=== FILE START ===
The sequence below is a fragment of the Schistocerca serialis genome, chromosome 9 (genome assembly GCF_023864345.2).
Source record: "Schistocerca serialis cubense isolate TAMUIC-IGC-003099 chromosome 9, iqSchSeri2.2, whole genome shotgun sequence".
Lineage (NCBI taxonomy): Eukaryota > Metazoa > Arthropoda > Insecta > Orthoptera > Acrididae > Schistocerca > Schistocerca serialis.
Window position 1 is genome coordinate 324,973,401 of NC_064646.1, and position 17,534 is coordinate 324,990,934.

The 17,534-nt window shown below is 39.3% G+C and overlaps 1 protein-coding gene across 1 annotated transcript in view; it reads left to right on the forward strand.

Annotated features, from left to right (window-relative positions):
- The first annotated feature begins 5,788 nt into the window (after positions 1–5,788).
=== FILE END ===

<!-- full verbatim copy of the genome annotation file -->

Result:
The sequence below is a fragment of the Schistocerca serialis genome, chromosome 9 (genome assembly GCF_023864345.2).
Source record: "Schistocerca serialis cubense isolate TAMUIC-IGC-003099 chromosome 9, iqSchSeri2.2, whole genome shotgun sequence".
Lineage (NCBI taxonomy): Eukaryota > Metazoa > Arthropoda > Insecta > Orthoptera > Acrididae > Schistocerca > Schistocerca serialis.
Window position 1 is genome coordinate 324,973,401 of NC_064646.1, and position 17,534 is coordinate 324,990,934.

The 17,534-nt window shown below is 39.3% G+C and overlaps 1 protein-coding gene across 1 annotated transcript in view; it reads left to right on the forward strand.

Annotated features, from left to right (window-relative positions):
- The first annotated feature begins 5,788 nt into the window (after positions 1–5,788).